BUDGET BENEFITS MARITIME INTERESTS

BUDGET BENEFITS MARITIME INTERESTS

President Reagan's fiscal 1989 budget contains some good news for the Department of Transportation's Maritime Administration, the Coast Guard and the shipping industry.

The budget sent to Congress Thursday indicates Marad has come out the winner in its dispute with the Navy over control of ships in the ready-reserve fleet. Those ships are kept at various ports on standby, available for quick activation in emergencies.According to the budget, the administration will consult with Congress about changing the funding classification for the reserve force from defense- related activities to water transportation.

That means money for reserve force maintenance and operations eventually will be shifted from the Defense Department to Marad. The budget shows Marad spending over $53 million on the reserve force in fiscal 1989.

Another feature in Marad's budget that may please the agency, but is sure to pique the industry's interest, is the administration's first request for

funds for its proposed reform of the operating-differential subsidy program.

Operating differential subsidy helps make up the difference between wage costs of U.S.-and foreign-flag crews. Shipping lines say the trade-route system on which the program is based is outdated.

Under the administration estimate, if subsidy reform legislation is enacted, Marad will spend $26 million in 1989 on the new subsidy program, and use $46 million to liquidate current subsidy contracts switched over to the new program.

The administration is pursuing legislation that would reform the operating subsidy program by expanding carriers' operating flexibility, reducing the cost of subsidy per ship, and allowing additional carriers into the program, the budget says.

Other facets of the Marad budget include:

* $249 million to meet the government's current operating subsidy obligations. That figure is about $35 million more than the fiscal 1988 outlay.

* $62 million - nearly $2 million less than in fiscal 1988 - in the so- called ocean freight differential, used to offset the cost of using U.S.-flag carriers to carry agricultural preference cargoes.

* Once again, no money for the construction subsidy program. That program, which was designed to make up the difference between U.S. and foreign shipyard costs, hasn't been funded in several years.

The administration continues its opposition to the program that guarantees loans for ship construction. The administration proposes no new loan guarantee commitments under that program after 1987.

But it appears to have relented somewhat on its opposition to funding the six state maritime academies. It proposes that the state schools share federally supplied training vessels. As a condition of federal assistance, the state maritime schools will have to require their graduates to accept a Naval Reserve commitment.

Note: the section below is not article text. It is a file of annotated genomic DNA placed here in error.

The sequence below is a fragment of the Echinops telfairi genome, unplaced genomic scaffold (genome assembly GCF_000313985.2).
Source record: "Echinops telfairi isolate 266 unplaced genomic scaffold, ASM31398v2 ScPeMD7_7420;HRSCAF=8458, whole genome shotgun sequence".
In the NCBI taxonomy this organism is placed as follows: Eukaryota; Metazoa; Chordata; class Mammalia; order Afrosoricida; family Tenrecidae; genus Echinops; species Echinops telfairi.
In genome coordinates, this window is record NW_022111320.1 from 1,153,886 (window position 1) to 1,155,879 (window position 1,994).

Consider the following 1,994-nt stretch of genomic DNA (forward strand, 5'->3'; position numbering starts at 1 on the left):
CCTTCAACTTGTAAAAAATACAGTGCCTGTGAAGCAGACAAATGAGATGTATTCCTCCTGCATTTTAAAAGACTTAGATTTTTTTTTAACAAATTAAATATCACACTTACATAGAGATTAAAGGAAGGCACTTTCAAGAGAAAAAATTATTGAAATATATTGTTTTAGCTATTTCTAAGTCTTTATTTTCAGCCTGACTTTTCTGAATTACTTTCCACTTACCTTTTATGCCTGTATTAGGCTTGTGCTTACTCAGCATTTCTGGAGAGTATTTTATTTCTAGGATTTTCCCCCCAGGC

For the Coast Guard, the administration's request for $2.9 billion in outlays in fiscal 1989 is nearly $200 million more than estimated outlays for fiscal 1988, and almost $400 million more than actual fiscal 1987 spending.

The program level for the Coast Guard in 1989 represents a significant increase of 17.4 percent over Coast Guard's 1988 appropriation. The agency's acquisition, construction, and improvements account is being increased by $101 million over the fiscal 1988 $247 million appropriation, but estimated outlays for that account will be about $93 million less than the fiscal 1988 estimate.

According to the administration, the extra money for the Coast Guard will come from a redistribution of funds within the Department of Transportation to ensure the continuation of critical Coast Guard services, which were cut by Congress in 1988.

For the first time in several years, the budget is silent on Coast Guard user fees.

The Federal Maritime Commission budget will increase from just under $14 million to nearly $15 million in fiscal 1989.

Other elements of the budget include:

* A return of the St. Lawrence Seaway Development Corp. to direct financing from tolls and other revenue rather than from the harbor maintenance trust fund, a move requiring legislation.

* A pilot project to turn Coast Guard buoy maintenance over to private enterprise.

* A proposal to provide $334 million for the Strategic Petroleum Reserve, thus enabling the fill rate to remain at 50,000 barrels a day. If a plan to sell the Naval petroleum reserve is approved, the administration said it will propose an additional $700 million to increase the reserve fill rate to 100,000 barrels a day.